It had reached the mind-bending stupidity level as tired brains struggled with fatigue and making sense. We were unaware of the struggle taking place somewhere behind us in the gloom. A call from Nathan summoned Ron and Wayn to attend. It was low-key – Nathan’s sensitive attempt to not raise anyone’s, including John’s, concerns unduly – and as we tried to rest, the boys took off.
What happened next is blurred; we’d been in the Patrol for almost 24 hours when we were called to head on to that night’s camp. Via sat-phone Brad had been summoned back to try to convince John that it was all over! When Wayn had arrived John was in agony with a heart rate in the stratosphere that would have killed you or me. An average resting heartbeat is around 60-70 beats per minute (bpm); as an ultra-fit person John’s is 32. At this point his heart was pacing somewhere north of 200. It had come out of nowhere. John was hardly exerting himself and walking when; “bang, I was on me face” on it came. After two failed attempts to carry on, including one using tent poles to aid walking; Brad had to implore John to stop. This was after two hours’ rest as advised by medic Wayn. The decision was made to head straight to Birdsville and help. Brad took off. We were still a good 250km from Birdsville and so Nathan decided to accompany Brad, a feat that meant by the time they reached Birdsville, Nathan had actually driven across the Simpson Desert non-stop.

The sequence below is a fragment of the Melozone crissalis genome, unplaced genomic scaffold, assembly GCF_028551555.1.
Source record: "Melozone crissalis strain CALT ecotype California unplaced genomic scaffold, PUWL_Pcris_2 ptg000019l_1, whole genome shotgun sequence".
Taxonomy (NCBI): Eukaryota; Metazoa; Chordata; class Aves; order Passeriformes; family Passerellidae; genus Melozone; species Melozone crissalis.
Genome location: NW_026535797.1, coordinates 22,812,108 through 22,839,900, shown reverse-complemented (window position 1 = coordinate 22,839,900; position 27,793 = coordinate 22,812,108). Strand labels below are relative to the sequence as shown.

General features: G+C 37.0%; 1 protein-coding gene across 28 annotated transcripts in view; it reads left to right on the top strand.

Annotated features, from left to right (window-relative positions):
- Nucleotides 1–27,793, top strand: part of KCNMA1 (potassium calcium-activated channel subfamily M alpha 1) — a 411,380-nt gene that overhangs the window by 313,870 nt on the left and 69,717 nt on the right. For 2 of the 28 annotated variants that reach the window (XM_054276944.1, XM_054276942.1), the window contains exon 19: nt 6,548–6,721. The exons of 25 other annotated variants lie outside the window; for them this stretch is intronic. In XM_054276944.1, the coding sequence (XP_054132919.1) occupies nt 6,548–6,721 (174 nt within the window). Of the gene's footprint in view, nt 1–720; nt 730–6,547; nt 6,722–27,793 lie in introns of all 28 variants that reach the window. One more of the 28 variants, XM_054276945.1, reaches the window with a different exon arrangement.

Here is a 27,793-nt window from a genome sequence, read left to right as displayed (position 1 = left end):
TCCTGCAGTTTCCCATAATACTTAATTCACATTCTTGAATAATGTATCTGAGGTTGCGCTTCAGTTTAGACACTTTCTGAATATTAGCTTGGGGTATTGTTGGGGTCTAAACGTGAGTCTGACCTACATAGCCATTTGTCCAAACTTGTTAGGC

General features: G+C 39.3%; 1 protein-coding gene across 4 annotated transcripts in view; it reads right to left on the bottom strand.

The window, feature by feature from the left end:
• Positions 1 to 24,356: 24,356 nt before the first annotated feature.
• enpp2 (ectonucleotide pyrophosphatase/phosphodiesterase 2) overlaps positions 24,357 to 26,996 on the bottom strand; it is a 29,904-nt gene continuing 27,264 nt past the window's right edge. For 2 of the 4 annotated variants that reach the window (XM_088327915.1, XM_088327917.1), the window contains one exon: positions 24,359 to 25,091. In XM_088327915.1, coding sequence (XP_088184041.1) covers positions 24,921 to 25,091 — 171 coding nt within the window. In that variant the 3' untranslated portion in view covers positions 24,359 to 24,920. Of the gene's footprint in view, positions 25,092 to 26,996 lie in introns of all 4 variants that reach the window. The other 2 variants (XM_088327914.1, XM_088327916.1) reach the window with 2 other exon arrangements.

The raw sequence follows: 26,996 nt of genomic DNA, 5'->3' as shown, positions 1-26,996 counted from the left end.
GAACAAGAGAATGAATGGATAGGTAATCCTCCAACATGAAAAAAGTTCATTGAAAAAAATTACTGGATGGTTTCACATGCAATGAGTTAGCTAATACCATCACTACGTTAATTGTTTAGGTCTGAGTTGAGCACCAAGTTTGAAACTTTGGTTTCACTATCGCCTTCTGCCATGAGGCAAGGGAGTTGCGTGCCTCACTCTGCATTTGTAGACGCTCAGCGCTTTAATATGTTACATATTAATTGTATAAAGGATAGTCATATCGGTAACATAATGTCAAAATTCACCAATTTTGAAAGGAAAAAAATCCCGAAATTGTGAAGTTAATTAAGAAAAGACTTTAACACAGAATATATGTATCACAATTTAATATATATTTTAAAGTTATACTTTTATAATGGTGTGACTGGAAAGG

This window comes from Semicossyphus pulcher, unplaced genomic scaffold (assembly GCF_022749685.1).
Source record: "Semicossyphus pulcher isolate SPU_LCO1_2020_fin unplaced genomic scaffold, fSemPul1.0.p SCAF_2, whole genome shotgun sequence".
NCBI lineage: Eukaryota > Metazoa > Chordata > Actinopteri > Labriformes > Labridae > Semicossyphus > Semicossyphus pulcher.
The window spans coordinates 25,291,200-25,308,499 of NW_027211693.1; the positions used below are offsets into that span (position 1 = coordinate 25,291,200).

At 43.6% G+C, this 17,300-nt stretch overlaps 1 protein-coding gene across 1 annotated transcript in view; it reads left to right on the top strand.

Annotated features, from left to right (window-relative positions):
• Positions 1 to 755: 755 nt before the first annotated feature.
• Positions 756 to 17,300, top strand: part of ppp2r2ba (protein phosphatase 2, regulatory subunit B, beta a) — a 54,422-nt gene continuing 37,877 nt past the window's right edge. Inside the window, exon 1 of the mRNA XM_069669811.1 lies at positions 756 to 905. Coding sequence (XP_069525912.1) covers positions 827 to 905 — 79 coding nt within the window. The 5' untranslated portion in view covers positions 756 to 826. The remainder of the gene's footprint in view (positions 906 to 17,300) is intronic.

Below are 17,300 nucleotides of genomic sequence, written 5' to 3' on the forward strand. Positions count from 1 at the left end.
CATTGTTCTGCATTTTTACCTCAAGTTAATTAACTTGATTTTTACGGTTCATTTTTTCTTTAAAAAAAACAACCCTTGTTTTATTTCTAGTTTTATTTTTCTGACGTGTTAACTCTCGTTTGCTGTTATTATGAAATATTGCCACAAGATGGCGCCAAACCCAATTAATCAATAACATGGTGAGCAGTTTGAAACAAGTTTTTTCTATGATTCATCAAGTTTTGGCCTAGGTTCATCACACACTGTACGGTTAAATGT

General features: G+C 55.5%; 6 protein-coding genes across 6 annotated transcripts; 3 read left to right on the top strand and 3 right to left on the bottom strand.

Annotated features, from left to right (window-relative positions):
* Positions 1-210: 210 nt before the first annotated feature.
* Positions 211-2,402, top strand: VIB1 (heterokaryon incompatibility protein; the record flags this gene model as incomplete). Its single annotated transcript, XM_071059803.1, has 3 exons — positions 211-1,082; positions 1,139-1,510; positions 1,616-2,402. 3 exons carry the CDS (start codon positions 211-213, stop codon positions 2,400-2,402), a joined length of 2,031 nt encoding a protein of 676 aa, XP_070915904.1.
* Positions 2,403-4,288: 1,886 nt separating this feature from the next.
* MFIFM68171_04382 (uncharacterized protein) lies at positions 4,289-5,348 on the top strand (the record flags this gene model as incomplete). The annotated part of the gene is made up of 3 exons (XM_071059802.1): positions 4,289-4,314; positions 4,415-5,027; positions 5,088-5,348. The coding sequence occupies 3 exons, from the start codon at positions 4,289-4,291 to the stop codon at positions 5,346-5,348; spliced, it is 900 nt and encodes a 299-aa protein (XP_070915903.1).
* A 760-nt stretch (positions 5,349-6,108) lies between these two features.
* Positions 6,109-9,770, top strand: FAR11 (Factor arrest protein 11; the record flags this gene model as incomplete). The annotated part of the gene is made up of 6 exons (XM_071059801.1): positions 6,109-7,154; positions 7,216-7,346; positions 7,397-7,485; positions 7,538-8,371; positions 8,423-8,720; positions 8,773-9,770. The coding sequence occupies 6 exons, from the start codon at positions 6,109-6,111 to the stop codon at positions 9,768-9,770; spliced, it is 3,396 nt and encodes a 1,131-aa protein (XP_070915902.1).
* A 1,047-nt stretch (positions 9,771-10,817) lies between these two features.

When we awoke at Poeppel Corner we were greeted with the disheartening news. There was nothing left to do but follow on to Birdsville and hope that John would be okay.
We arrived on Thursday to find that he was indeed okay, if in some strong discomfort and a little deflated, as you’d expect. The RFDS had happened to be in Birdsville and were able to thoroughly check John over. The cataclysmic chest pain was deemed a coincidence, not as a result of his efforts. Further tests back in Sydney would hopefully determine the cause because this is one man that hasn’t finished with the Simpson Desert. Even though it, like it did with Pat Farmer, almost seemed like it had him finished.